Jermaine O'Neal

In what has become a yearly tradition of sorts, has brought back #NBArank in an effort to project how players such as Jermaine O’Neal will fare in comparison to the rest of the league in 2013-14.

Previously, the exercise consisted of evaluating the players talent coupled with their productivity. This time around though, the panel (in the interest of full disclosure, I was part of the voting process) was tasked with looking into the future and evaluating how every player in the league would perform.

From there, every player in the league was given a score, which was used to rank the players from worst to best. At the conclusion of this hard work, we are now left waiting in anticipation for the announcement of the player rankings on Twitter (@ESPNNBA).

One of the players that has already been divulged is Jermaine O’Neal. The Golden State Warriors signed him during the 2013 offseason in an effort to help fortify the frontline for a team hoping to make the playoffs once again.

His #NBArank heading into the 2013-14 campaign is 312th in the association. His spot landed him between Charlie Villanueva (313) and Joel Anthony (311). The next five players rated higher than O’Neal are Leandro Barbosa (310), Richard Hamilton (309), Willie Green (308), Keith Bogans (307) and Richard Jefferson (306).

When looking at that group of players, what stands out is that they are all limited specialists. That makes sense given that this one of the lowest tiers of rated players. It does beg one question though: is O’Neal overqualified for his ranking?

It seems relevant to point out that at this point in his career, O’Neal is a rotation player at best. The former Phoenix Sun has started 38 games since 2010-11 and appeared in a total of 104 games.

During his two-year stint with the Boston Celtics, the center faced a rash of injuries ranging from his left knee to his left wrist. Also, he was bothered during the 2012-13 by a calf injury which limited his game count with the Suns.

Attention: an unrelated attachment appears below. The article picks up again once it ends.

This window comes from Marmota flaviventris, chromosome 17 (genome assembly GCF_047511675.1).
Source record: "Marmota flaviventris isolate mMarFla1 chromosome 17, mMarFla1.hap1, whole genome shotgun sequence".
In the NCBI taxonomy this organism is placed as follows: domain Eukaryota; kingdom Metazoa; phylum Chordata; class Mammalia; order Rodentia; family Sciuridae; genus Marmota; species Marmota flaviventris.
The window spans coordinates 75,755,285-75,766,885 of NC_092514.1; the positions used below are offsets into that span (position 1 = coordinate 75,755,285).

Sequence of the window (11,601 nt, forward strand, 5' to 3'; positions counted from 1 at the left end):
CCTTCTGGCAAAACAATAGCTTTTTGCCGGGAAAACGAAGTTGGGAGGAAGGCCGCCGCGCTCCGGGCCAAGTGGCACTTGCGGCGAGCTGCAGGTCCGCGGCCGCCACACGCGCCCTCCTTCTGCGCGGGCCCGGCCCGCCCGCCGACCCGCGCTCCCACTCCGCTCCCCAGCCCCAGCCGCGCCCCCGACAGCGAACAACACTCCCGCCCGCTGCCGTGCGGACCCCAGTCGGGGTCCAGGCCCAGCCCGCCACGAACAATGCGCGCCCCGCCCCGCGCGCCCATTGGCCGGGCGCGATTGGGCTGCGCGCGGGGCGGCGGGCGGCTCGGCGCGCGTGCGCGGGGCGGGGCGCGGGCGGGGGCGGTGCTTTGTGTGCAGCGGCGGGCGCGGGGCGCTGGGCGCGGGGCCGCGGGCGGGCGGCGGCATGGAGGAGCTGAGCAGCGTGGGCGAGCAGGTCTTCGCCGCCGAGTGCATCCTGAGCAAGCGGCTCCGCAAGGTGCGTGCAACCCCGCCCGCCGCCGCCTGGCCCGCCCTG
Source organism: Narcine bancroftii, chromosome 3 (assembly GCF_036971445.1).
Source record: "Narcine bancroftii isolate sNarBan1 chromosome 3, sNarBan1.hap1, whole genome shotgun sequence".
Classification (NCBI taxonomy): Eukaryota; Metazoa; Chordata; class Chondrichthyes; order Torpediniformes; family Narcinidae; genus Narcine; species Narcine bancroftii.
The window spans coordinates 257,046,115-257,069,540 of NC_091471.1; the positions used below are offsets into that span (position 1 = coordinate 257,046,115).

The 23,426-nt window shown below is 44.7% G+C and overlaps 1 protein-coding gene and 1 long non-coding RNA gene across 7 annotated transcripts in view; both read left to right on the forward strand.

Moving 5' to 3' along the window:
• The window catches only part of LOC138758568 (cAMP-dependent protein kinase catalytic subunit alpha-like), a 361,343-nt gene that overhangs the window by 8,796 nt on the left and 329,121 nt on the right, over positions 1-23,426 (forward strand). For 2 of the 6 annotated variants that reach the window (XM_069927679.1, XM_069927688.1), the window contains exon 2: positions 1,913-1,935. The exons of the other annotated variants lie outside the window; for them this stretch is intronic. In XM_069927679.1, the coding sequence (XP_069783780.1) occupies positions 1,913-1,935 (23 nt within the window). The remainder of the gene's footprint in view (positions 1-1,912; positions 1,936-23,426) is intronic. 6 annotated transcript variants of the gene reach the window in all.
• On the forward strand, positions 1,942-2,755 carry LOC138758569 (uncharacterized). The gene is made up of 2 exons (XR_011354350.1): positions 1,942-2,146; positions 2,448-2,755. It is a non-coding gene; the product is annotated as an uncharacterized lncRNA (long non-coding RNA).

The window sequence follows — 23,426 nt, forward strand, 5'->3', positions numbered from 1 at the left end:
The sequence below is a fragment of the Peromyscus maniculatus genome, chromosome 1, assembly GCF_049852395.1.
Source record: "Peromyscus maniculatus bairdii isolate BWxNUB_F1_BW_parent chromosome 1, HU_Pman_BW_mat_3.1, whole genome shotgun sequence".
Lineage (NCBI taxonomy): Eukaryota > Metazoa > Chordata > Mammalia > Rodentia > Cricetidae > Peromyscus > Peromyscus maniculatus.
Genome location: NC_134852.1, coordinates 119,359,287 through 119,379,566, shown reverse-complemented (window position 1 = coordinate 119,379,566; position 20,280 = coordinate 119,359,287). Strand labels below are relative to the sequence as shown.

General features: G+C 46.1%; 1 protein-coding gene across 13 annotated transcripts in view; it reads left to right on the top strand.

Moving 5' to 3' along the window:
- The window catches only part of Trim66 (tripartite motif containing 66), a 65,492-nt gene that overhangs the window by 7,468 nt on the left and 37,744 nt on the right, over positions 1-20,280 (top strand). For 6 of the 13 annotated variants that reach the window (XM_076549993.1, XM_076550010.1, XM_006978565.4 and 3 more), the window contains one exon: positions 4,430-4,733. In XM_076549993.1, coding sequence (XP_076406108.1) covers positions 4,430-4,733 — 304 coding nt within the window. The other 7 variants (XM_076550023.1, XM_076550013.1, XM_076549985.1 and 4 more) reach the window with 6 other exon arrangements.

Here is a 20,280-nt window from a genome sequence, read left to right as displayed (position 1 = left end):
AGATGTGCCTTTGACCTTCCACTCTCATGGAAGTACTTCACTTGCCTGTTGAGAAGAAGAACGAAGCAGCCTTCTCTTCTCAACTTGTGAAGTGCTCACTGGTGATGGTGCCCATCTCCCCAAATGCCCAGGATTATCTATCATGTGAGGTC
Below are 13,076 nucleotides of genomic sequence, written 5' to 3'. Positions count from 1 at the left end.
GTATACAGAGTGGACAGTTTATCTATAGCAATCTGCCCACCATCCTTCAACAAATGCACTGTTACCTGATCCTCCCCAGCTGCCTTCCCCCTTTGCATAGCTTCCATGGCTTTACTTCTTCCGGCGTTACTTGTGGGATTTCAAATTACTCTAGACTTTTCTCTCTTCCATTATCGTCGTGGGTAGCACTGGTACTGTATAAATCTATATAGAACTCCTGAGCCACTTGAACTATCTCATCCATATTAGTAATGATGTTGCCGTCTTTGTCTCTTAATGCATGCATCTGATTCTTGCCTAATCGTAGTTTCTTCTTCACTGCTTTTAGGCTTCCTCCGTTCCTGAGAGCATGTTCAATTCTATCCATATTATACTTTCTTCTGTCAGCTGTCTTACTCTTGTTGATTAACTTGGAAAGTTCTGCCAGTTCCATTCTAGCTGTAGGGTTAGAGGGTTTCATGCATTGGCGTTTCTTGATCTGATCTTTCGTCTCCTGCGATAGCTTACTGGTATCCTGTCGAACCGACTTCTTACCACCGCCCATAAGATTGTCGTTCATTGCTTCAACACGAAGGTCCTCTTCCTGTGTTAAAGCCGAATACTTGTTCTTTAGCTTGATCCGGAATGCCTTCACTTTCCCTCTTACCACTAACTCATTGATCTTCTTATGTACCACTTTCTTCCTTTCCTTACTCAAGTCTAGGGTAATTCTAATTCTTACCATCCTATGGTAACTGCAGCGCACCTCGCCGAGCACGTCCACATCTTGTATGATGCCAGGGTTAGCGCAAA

Heading into 2013-14, there may be room for optimism amongst Warriors fans because it would appear as though O’Neal has taken the necessary steps towards ensuring he is available to play after traveling to Germany for some medical treatment during the 2013 summer.

Needless to say, his health is a huge factor with respect to his rank. O’Neal is no longer a great offensive option. Asking him to carry an offense for even a few stretches is pure folly at this point in his career because he is simply not capable of doing so.

The bulk of his successful field goals in 2012-13 came via pick-and-rolls, offensive rebounds and cuts per Synergy Sports. He was either slightly below average or subpar in every other setting.

However, there will always be a place in the league for a player such as O’Neal because of his defense. A bad Suns team that finished in the league’s bottom-third in defensive rankings was actually good with the ambidextrous center on the hardwood.’s advanced stats tool tells us that when O’Neal hit the floor, Phoenix was amongst the league’s top-half in defensive rankings. The improvement is important enough that Golden State should feel comfortable with him anchoring the second unit’s defense in 2013-14.

Although his availability was limited in Boston, whenever he did suit for the Celtics in 2011-12, Doc Rivers’ group sported the best defensive in the league statistically. This is because O’Neal challenges players at the basket and does so within timely fashion.

Opposing teams have a really hard scoring at the hoop against O’Neal and he is also a very good individual post defender. His combination of timing and length make it difficult for opponents to convert shots over his outstretched arms.

According to Basketball Reference, the big man has averaged 12.6 points, 9.2 rebounds and 2.7 blocks per 36 minutes since 2010-11. Those are pretty solid numbers and could potentially have led him to a greater rank if not for health concerns.

O’Neal is a valuable piece and good role player, but projecting his level of performance in 2013-14 is an iffy proposition at best because of the unreliability of his body.

Thus, his ranking is fair. It is interesting that he could have a major impact on the Dubs’ bench play during the 2013-14 season simply because of his defensive acumen and at the same time his contributions might be completely non-existent depending on his health.

He is a wildcard of sorts and Golden State certainly hopes his talent and experience help the Warriors on the hardwood. If he does, his #NBArank will become somewhat comedic in retrospect but in the event his body does not hold up, the rankings will prove to be prophetic.

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One Response

  1. EvanZ

    One way I like to think about these rankings is where it places a guy on the bench. For example, there should be 360 players on opening night 12-man active rosters. So if you’re in the range of 330-360 you’re probably close to the 12th man (assuming some kind of average distribution across the league).

    Jermaine coming in at 312 makes him an 11th man or thereabouts. I think he’s actually still even at this age more productive than an 11th man, probably more like a 9th man, which would put him in the 240-270 range. Let’s hope he plays above his rank, at least.